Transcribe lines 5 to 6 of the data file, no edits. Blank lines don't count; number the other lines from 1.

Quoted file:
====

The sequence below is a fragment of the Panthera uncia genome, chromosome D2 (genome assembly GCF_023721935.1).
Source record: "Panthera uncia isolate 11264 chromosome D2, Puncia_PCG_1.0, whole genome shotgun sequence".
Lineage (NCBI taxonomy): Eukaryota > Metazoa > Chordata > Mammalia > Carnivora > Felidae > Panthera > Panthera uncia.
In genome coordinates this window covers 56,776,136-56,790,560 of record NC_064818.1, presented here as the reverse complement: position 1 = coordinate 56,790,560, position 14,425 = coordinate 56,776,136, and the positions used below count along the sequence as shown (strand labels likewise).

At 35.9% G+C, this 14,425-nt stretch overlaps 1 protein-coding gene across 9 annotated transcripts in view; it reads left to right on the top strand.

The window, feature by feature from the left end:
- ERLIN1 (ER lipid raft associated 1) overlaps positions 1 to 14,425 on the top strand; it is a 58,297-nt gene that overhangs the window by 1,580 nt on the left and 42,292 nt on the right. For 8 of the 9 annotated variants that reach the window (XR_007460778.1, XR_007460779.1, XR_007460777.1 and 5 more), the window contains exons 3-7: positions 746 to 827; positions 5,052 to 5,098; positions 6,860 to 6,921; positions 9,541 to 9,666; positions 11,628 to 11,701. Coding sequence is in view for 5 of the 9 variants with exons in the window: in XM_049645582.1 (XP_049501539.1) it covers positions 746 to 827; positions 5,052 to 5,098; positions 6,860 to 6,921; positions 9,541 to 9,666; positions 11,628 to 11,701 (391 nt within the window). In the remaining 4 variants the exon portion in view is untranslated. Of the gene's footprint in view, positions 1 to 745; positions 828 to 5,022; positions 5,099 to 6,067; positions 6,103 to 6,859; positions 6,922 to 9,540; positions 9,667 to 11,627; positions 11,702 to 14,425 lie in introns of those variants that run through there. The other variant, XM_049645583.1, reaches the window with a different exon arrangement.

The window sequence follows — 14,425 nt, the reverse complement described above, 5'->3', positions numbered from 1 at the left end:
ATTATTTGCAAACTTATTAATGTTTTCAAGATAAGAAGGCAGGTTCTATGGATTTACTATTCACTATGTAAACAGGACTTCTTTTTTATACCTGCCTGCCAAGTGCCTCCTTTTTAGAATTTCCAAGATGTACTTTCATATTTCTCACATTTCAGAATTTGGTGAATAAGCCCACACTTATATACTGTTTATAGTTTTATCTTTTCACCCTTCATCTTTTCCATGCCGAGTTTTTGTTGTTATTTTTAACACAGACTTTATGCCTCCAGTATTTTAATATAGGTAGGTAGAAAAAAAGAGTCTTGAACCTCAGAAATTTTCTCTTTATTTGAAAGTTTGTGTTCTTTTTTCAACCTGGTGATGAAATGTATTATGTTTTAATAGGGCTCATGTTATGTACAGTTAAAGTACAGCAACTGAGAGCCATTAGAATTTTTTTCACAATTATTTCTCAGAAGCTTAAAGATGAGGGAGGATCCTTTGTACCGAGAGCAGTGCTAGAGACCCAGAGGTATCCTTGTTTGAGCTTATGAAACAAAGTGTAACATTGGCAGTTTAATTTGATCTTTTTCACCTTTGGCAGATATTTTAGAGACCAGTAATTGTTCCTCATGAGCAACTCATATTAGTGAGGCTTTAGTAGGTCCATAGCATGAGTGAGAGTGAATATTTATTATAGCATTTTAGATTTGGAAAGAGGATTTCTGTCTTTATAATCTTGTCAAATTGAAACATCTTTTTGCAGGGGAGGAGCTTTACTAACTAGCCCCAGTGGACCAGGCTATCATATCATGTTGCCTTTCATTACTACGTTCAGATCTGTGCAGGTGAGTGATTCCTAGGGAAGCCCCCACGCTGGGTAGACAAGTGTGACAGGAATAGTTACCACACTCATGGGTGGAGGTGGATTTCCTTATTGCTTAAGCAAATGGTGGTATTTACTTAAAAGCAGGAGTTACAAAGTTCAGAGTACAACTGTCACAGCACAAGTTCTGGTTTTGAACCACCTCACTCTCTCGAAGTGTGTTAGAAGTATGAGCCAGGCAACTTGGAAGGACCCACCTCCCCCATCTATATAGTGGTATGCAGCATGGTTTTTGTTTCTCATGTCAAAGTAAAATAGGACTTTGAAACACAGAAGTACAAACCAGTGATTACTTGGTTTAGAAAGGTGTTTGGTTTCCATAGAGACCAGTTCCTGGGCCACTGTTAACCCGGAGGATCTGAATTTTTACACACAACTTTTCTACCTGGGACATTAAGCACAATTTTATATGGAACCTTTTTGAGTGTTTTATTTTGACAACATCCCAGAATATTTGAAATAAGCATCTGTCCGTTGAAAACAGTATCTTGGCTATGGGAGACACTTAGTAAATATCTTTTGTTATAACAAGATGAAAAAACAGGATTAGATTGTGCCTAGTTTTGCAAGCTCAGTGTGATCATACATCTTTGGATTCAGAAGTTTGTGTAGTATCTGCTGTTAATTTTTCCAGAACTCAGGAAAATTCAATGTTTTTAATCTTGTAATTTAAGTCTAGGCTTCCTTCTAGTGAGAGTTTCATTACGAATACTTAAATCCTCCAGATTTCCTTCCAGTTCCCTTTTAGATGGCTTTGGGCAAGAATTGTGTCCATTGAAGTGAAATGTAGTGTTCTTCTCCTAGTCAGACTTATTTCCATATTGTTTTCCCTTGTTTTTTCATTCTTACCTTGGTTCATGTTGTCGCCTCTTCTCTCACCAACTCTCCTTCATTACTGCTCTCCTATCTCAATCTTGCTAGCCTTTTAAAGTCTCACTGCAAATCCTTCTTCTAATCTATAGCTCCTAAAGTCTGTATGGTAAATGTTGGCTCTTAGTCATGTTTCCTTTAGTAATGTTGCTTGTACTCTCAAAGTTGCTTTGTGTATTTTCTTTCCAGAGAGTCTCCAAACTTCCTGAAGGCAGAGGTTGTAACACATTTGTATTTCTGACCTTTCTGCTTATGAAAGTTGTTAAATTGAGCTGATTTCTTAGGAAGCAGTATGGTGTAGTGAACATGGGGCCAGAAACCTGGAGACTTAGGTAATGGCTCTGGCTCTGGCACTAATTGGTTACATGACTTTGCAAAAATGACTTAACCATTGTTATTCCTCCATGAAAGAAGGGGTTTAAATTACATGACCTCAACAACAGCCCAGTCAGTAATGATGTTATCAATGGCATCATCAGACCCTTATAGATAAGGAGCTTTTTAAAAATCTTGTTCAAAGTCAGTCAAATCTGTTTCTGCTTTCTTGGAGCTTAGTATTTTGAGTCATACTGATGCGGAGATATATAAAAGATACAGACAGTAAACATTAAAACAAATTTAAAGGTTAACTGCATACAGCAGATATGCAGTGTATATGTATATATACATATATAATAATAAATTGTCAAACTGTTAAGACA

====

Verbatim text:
At 35.9% G+C, this 14,425-nt stretch overlaps 1 protein-coding gene across 9 annotated transcripts in view; it reads left to right on the top strand.

The window, feature by feature from the left end: